The collective trepidation about always-on games and consoles has been growing for some time, and frustrations boiled over yesterday, ignited by a Twitter conversation between two game developers.
"Sorry, I don't get the drama around having an 'always on' console," said Adam Orth, a creative director at Microsoft Studios, amid a new report that Microsoft's next-generation console will require an internet connection to play games. "Every device now is 'always on.' That's the world we live in." Orth ended the tweet with a #dealwithit hashtag.
Manveer Heir, a senior gameplay designer at BioWare, pressed Orth on his stance, pointing out the severe launch issues of Diablo 3 (last year) and SimCity (last month). When Heir mentioned small towns with potentially limited internet access, Orth replied, "Why on earth would I want to live there?" Heir and Orth later clarified that those comments were jokes between friends.
The Verge reported last June that the next Xbox will be an always-on console, and similar reports have come out over the past few months from Edge magazine and VGleaks. Kotaku reaffirmed the reports yesterday, citing two anonymous sources, one of which said the always-online feature was in place as recently as two weeks ago.
Many modern devices maintain a consistent connection to the internet; the Wii, for example, notifies users even when it is in standby mode that a system update is available. But "always on" as it applies to video games and game consoles means that a game or device cannot be played without a connection to the internet.
Gamers' apprehension about always-on consoles seems to be driven by the spotty history that recent online-only games have had at launch. Diablo 3, and most recently SimCity, both had launch issues connected to their inability to be played offline. Those debacles angered players particularly because the games in question were not massively multiplayer online titles — a type of game for which launch-era server issues are, to a degree, expected — and because previous entries in the respective franchises allowed users to play offline.
"I want every device to be 'always on'"
When Sony unveiled the PlayStation 4 in mid-February, the company confirmed to Eurogamer that the console will not require an internet connection, although Sony Worldwide Studios president Shuhei Yoshida said, "You may want to keep it connected."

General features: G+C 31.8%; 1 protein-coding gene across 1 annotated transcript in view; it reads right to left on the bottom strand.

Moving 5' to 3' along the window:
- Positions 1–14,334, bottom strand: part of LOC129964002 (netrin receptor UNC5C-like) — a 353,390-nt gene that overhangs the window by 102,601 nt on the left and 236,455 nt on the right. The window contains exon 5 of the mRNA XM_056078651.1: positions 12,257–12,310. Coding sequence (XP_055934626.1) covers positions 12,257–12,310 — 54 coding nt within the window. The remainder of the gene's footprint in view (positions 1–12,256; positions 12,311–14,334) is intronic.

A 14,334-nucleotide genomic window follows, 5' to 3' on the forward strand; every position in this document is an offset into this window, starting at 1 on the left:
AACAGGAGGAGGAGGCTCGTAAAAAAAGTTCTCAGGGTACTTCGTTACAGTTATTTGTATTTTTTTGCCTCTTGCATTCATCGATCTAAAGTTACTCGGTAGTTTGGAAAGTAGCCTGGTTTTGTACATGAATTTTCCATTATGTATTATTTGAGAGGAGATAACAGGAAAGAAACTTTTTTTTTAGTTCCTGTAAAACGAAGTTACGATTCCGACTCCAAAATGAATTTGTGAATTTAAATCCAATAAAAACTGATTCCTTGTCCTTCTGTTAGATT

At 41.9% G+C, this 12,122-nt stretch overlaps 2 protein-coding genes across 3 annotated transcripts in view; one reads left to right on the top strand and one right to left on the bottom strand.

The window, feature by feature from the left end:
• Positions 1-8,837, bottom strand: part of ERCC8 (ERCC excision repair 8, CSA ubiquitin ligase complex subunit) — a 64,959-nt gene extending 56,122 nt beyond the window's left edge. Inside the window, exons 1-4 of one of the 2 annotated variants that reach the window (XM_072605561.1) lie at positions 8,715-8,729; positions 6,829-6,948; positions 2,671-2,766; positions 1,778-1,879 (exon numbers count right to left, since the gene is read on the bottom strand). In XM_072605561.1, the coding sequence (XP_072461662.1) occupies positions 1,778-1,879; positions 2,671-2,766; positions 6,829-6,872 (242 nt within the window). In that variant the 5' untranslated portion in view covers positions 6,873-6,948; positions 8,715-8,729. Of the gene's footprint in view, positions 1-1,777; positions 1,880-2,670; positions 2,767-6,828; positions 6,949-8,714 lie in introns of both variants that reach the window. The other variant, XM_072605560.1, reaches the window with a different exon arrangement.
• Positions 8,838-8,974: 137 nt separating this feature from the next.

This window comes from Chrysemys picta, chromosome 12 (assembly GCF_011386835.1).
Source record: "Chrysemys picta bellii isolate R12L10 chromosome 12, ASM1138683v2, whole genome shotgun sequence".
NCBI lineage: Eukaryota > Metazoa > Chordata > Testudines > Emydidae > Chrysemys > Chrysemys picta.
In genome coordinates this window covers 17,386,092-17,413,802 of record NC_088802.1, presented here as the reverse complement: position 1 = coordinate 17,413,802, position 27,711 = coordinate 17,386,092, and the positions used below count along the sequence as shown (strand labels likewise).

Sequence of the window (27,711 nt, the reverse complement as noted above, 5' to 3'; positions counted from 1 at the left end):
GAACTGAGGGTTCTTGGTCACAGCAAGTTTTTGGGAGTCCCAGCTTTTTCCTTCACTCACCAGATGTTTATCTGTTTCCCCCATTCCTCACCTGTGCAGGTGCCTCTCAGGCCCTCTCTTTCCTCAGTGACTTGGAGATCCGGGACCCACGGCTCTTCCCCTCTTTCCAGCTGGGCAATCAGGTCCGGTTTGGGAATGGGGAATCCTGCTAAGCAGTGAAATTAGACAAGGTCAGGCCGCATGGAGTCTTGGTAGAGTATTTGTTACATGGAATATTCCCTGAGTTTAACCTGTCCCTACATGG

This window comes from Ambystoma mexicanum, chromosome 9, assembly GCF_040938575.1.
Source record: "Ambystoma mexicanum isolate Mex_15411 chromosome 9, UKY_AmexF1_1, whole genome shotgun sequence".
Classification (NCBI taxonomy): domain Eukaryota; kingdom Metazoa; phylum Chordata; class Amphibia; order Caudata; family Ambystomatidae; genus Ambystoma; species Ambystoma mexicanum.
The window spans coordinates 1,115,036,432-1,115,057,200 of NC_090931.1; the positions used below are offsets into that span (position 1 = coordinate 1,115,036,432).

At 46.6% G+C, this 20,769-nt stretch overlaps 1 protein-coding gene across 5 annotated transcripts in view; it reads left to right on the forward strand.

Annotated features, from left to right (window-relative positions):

"I want every device to be 'always on,'" Orth tweeted later. In response to someone who said he knows Xbox 360 owners who don't have internet access, Orth said, "Those people should definitely get with the times and get the internet. It's awesome."
He has since made his Twitter account private, but screenshots of the tweets are available on NeoGAF in a thread that now runs for more than 100 pages, and in a post that was at the top of Reddit for some time yesterday. Orth's comments have already reached meme status, including a lengthy, profane Dark Knight Rises-based GIF that draws the battle lines in the next-generation console war.
Orth has been working as the creative director on an unannounced game at Microsoft Studios since February 2012, according to his LinkedIn profile. When asked about Orth's tweets, Xbox chief of staff Aaron Greenberg replied on Twitter to one upset person that he was "sorry if you were offended" but added, "I don't actually know who he is."
Heir later defended Orth from the backlash he has received, saying that he is "getting a lot of flak, some unfairly." Twisted Metal and God of War creator David Jaffe also put himself in Orth's corner, saying, "Adam is a really great guy and [a] super core gamer," and adding that most people "don't deserve the wrath of [NeoGAF]."
"We are aware of the comments made by an employee on Twitter. This person is not a spokesperson for Microsoft, and his personal views are not reflective of those of the company."
Leaks aren't unique to the gaming or entertainment industries; they're just as prevalent in fields like politics and business. But the gaming industry seems particularly concerned with secrecy, which is difficult to maintain when social media is so integrated with the lives of the people who make and play games. And that's made even tougher by gaming fans, the most ardent of whom are constantly scouring the web for the smallest tidbits of information that might hint at the future of the industry — tidbits like a few tweets on someone's personal account.
Not everyone is dreading the prospect of an always-on future. Michael Hartman, CEO of indie studio Frogdice, said yesterday that he hopes "the entire next gen" consists of always-on devices.
"I love anything AAA does to make it easier for us indies to sell our games," he explained.
Reached for comment, a Microsoft spokesperson told Polygon, "We are aware of the comments made by an employee on Twitter. This person is not a spokesperson for Microsoft, and his personal views are not reflective of those of the company." As for Microsoft's next-generation console, the spokesperson said, "We have not made any announcements about our product roadmap, and have no further comment on this matter."
We also reached out to Orth, and will update this article with any response we receive.
Update: Microsoft spokesman Major Nelson released a statement on his website this afternoon regarding Orth's tweets, in a post titled "Official Statement on what was said yesterday."
Here's the full text, which does not reference Orth by name: "We apologize for the inappropriate comments made by an employee on Twitter yesterday. This person is not a spokesperson for Microsoft, and his personal views do not reflect the customer centric [sic] approach we take to our products or how we would communicate directly with our loyal consumers. We are very sorry if this offended anyone, however we have not made any announcements about our product roadmap, and have no further comment on this matter."
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